Sutton et al (1995) reported that in wrinkly Merino sheep the wool grown on wrinkles was 0.7 microns greater, more variable in diameter, shorter and less dense than the wool grown between the wrinkles, that is, wrinkly Merinos produce poor quality wool.
At the present time, Dp/Ds ratios of SRS Merino rams and ewes have fallen further than the average 0.84 to 1 reported in 1994, now averaging 0.70 to 1.
Fertility and lamb survival
Numerous research trials, dating back as far as the 1950s, have shown that wrinkly Merino sheep have fewer lambs and lose more lambs than plain bodied Merino sheep.
Dun (1964) compared the net reproductive rate of Merino sheep for nine joinings (1951 to 1960) of “ single character” selection flocks – Folds Plus (selection for high skin wrinkle score) and Folds Minus (selection for low skin wrinkle score) – at Trangie in central western New South Wales. The net reproductive rate (the number of 19 month old replacement ewes produced by a ewe in her lifetime) was 1.25 for Fold Plus ewes and 2.3 for Folds Minus ewes.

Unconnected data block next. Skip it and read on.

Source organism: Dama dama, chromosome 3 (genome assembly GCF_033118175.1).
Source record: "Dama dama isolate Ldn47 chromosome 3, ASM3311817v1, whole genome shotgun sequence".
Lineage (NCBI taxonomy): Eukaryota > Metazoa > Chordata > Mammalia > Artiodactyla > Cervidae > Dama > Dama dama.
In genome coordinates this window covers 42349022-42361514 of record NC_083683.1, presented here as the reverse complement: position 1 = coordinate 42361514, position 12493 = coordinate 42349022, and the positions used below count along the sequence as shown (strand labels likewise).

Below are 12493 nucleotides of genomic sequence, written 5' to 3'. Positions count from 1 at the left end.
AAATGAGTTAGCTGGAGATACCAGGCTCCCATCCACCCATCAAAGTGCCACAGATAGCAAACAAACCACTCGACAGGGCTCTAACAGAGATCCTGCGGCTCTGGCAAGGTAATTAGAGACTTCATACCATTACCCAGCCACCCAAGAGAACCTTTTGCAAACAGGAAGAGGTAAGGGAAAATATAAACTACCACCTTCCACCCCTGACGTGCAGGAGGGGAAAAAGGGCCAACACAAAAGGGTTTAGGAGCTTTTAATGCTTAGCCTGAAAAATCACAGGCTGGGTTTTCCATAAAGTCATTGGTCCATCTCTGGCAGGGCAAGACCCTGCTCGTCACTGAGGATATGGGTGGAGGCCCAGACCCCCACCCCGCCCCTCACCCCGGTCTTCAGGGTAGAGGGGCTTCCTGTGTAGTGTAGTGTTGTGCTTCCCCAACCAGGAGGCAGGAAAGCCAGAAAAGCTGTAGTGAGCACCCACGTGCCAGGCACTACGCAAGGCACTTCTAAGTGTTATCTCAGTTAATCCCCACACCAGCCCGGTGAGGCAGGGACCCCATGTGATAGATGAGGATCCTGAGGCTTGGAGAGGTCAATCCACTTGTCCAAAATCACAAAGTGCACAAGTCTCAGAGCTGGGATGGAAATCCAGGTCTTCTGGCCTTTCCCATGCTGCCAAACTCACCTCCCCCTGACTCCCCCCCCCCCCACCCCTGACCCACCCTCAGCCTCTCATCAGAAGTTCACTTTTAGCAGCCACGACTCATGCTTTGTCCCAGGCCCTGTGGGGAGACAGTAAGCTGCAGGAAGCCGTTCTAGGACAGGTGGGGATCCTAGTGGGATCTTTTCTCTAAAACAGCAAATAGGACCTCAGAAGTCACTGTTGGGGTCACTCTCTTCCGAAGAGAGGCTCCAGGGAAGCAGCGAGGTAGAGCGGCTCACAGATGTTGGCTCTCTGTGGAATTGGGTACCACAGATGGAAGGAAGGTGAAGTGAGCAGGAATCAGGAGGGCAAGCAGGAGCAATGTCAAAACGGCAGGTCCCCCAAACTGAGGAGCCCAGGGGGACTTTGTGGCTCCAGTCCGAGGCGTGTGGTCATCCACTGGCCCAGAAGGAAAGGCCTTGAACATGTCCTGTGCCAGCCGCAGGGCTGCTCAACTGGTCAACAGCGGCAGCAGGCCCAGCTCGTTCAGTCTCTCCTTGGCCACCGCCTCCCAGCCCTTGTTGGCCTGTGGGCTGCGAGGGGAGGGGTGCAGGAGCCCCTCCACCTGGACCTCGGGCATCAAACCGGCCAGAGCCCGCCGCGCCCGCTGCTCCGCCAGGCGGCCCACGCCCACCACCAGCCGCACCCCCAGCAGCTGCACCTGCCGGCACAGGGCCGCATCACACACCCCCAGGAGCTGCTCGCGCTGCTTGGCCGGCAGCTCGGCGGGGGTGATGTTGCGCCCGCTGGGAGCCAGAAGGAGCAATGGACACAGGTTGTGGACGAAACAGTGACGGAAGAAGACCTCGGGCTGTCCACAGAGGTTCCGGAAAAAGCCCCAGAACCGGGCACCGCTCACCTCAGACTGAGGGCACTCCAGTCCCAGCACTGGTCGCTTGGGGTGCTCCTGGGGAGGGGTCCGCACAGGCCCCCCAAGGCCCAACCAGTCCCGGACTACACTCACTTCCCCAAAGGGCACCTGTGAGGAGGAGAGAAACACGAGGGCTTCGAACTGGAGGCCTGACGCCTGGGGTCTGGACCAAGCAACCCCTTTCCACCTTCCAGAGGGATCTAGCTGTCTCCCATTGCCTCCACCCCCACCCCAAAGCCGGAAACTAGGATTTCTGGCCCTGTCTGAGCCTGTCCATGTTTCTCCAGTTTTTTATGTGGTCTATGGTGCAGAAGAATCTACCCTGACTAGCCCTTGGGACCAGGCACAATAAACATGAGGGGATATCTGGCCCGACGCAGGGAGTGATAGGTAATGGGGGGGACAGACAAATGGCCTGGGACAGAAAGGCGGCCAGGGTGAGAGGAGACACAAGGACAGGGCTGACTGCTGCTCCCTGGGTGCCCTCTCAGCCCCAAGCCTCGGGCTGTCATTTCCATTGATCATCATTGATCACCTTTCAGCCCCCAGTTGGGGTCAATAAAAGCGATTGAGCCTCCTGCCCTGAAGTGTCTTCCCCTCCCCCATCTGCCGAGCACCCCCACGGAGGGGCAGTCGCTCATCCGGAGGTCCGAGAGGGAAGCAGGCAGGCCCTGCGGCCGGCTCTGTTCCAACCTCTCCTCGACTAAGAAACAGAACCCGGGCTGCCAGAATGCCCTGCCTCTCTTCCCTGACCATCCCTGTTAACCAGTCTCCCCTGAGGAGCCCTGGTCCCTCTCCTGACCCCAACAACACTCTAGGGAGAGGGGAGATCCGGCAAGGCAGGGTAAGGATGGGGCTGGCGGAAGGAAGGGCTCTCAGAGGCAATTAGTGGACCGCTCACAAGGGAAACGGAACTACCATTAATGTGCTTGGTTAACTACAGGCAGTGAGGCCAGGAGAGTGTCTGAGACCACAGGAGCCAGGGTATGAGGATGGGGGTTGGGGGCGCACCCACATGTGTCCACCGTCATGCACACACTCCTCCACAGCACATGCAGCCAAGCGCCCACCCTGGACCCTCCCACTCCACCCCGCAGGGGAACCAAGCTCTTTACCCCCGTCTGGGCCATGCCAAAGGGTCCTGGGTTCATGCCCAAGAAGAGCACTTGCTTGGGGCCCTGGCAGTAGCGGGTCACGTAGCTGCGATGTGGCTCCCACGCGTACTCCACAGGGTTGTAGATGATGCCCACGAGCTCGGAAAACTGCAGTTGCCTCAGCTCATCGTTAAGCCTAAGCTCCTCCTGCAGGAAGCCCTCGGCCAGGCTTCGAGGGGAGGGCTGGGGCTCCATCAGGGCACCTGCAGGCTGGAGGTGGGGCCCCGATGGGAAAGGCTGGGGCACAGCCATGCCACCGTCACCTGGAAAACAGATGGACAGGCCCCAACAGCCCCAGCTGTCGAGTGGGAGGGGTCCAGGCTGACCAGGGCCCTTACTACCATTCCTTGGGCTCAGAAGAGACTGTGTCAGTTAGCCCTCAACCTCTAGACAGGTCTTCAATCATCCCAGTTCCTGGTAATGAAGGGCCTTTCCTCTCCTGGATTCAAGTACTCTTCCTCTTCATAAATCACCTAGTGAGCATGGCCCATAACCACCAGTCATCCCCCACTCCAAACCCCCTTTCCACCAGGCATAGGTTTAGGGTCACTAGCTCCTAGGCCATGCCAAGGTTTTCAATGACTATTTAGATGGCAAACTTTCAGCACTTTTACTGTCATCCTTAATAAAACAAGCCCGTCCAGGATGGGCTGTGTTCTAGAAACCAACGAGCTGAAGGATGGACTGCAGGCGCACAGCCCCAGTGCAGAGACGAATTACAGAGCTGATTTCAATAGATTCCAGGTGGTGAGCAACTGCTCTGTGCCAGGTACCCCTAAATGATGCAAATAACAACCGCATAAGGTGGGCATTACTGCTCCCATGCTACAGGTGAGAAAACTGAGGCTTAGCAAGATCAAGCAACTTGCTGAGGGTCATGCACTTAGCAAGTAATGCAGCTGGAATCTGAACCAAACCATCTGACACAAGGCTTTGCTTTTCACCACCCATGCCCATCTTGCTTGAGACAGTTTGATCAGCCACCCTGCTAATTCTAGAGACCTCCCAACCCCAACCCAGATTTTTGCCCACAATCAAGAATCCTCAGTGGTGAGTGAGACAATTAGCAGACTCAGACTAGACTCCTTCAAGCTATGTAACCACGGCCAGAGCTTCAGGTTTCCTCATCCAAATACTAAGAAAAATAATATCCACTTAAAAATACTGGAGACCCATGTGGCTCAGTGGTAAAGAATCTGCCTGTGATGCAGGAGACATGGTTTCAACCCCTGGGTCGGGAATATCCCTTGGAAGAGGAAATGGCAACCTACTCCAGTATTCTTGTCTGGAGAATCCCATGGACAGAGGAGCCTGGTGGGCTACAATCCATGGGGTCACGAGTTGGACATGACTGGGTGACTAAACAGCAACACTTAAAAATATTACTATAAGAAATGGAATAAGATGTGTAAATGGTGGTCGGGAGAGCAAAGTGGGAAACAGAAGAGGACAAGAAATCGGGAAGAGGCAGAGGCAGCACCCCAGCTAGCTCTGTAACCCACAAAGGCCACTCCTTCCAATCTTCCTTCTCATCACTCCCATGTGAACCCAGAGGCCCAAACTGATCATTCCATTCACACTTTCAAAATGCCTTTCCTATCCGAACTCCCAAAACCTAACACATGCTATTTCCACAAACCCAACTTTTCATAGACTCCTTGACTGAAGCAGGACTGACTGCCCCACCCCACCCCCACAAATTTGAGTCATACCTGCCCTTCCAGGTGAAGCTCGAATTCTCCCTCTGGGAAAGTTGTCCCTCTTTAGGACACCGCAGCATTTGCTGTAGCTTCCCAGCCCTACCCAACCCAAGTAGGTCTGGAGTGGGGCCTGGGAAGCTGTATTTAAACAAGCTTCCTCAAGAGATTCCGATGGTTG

The big difference in fecundity resulted from “the Folds Minus flock having a higher percentage of ewes wet and twins mothered, from it having lower mortality rates of young sheep between birth and mothering, between mothering and weaning, and between weaning and 19 months of age, as well as from it having lower death and casting rates of mature ewes”.
Reciprocal matings were carried out in 1961 and 1962 (Dun and Hamilton, 1965). “Folds Minus rams were more fertile than Folds Plus rams as shown by the ewes lambing per insemination (72 % versus 48 %) and by the incidence of twinning per ewe lambing (57 % versus 34 %).
Approximately 80 % of the difference in net reproductive rate between the Folds Minus and Folds Plus flocks were explained on the basis of the infertility of Folds Plus rams and excessively heavy birth weights of Folds Plus lambs.”
In 14 Merino flocks throughout New South Wales, plain bodied Merino sheep were shown to have at least 15 % more lambs than wrinkly Merino sheep (Drinan and Dun, 1965).